Paris France's Louvre Museum Teams with Sotheby's to Investigate Provenance of Works Bought During WWll #france #general #holocaust
Jan Meisels Allen
Sotheby’s auction house will help the Paris Louvre Museum research the history of items the museum acquired between 1933 and 1945 which may lead to “restitutions.” The agreement is for three years will help fund research which may led to restitutions digitization, the organization of seminars, study days and publications.
It is the first international auction house to have a department dedicated to provenance research and restitution.” Sotheby’s restitution department was founded in 1997.
“Last year, the Louvre launched an online database of 485,000 object records drawn from dozens of internal databases. More than 1,700 works that were recovered in Germany after the Second World War but have never been returned to the descendants of their rightful owners are listed under the category of Musées Nationaux Récupération. The works do not belong to the French state but are managed by the Louvre and entrusted to French national museums for safekeeping. A Louvre spokeswoman says that the “partnership with Sotheby’s concerns works which are in the Louvre collections, not the MNR”.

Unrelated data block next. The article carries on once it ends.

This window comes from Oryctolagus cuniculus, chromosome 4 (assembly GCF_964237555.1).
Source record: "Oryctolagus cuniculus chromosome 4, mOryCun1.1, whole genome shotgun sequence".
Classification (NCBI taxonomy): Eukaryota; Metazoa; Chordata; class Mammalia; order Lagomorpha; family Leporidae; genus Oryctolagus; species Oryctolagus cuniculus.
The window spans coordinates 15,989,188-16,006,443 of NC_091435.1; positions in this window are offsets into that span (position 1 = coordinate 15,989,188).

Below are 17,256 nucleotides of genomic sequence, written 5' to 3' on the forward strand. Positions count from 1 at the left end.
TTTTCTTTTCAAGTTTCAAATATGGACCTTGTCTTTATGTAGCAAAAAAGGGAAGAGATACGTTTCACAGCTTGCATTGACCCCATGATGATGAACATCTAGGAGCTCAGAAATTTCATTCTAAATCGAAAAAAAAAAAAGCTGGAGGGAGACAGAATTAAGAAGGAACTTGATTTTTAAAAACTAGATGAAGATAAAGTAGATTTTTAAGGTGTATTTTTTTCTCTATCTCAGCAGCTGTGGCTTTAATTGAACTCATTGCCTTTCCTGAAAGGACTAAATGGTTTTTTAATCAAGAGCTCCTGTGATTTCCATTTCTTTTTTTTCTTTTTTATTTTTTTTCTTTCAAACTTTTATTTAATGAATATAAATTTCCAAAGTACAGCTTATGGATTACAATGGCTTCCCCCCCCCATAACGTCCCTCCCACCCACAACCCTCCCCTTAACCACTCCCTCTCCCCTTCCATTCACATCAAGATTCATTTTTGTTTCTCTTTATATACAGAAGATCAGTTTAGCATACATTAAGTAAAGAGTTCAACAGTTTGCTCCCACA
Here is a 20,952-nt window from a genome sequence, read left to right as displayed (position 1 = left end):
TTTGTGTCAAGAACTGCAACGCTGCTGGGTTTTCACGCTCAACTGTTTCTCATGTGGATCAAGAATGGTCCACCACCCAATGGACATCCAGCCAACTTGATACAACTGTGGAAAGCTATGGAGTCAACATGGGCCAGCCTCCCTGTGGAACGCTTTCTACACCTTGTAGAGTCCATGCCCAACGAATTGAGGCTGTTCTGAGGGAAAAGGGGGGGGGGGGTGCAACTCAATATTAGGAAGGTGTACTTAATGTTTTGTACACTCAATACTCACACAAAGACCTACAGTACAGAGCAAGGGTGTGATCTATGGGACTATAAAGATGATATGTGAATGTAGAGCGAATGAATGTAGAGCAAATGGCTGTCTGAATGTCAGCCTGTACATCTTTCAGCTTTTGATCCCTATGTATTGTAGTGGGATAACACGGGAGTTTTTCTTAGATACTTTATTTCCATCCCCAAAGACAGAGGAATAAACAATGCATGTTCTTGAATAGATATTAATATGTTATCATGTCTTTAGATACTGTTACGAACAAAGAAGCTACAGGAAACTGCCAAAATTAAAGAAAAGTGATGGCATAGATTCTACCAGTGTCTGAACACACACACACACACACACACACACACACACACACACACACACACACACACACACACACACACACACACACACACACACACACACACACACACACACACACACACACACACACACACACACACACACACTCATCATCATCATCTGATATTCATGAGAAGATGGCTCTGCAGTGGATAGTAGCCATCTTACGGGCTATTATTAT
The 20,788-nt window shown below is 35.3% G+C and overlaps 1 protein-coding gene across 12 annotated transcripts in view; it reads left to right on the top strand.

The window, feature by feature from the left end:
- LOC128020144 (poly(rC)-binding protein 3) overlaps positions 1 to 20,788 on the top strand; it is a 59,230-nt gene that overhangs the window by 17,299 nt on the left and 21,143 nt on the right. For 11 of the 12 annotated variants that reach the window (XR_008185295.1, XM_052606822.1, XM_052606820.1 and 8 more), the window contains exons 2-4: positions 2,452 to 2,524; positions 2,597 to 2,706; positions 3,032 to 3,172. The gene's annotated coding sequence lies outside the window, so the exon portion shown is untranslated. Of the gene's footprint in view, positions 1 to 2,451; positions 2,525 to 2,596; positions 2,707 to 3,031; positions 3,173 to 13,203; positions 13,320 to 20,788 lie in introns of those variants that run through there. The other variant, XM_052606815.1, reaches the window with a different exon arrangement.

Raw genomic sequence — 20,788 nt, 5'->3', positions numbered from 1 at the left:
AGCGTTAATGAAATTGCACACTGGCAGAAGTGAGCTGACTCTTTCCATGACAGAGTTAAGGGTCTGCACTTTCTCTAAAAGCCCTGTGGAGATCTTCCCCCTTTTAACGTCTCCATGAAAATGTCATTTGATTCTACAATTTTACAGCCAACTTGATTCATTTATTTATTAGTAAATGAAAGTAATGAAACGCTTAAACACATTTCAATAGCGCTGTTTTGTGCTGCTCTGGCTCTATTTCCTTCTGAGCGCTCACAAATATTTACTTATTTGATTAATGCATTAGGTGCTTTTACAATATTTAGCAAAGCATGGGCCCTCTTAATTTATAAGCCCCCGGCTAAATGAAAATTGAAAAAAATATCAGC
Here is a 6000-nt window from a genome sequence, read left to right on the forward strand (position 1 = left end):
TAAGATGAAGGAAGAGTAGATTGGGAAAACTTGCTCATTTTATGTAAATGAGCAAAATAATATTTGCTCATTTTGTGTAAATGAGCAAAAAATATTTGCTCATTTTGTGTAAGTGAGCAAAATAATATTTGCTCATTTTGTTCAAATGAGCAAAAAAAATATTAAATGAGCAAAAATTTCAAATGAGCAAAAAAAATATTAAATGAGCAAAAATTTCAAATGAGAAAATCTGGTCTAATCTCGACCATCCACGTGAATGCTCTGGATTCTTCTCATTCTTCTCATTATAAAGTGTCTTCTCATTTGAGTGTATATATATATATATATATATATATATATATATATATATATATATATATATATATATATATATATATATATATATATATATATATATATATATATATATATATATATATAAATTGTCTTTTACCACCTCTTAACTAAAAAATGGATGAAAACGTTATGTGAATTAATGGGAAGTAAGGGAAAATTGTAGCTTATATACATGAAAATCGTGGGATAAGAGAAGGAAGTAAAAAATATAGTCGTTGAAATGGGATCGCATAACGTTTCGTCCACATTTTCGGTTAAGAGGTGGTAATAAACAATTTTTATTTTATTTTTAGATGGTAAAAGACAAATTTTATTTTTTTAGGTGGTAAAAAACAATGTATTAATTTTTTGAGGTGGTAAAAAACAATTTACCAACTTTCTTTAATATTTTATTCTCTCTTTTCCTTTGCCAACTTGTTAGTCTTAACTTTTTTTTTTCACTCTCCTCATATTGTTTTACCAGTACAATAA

On January 27, The International Day of Film on Art, the Louvre plans a day of film screenings aas part of the joint program, The event includes The Art Market During the Occupation, a 2021 documentary based on the findings of the art historian Emmanuelle Polack who was appointed by the Louvre in 2020 to investigate acquisitions made both before and after the Second World War.
A study day is also scheduled for 2 February which will focus on “the chain of transfer of ownership of works and cultural objects… in the light of the German Occupation and the Vichy laws.” Other topics covered include “purchases at public auction [by] the Egyptian Department of Antiquities between 1933 and 1945”.
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Jan Meisels Allen
Chairperson, IAJGS Public Records Access Monitoring Committee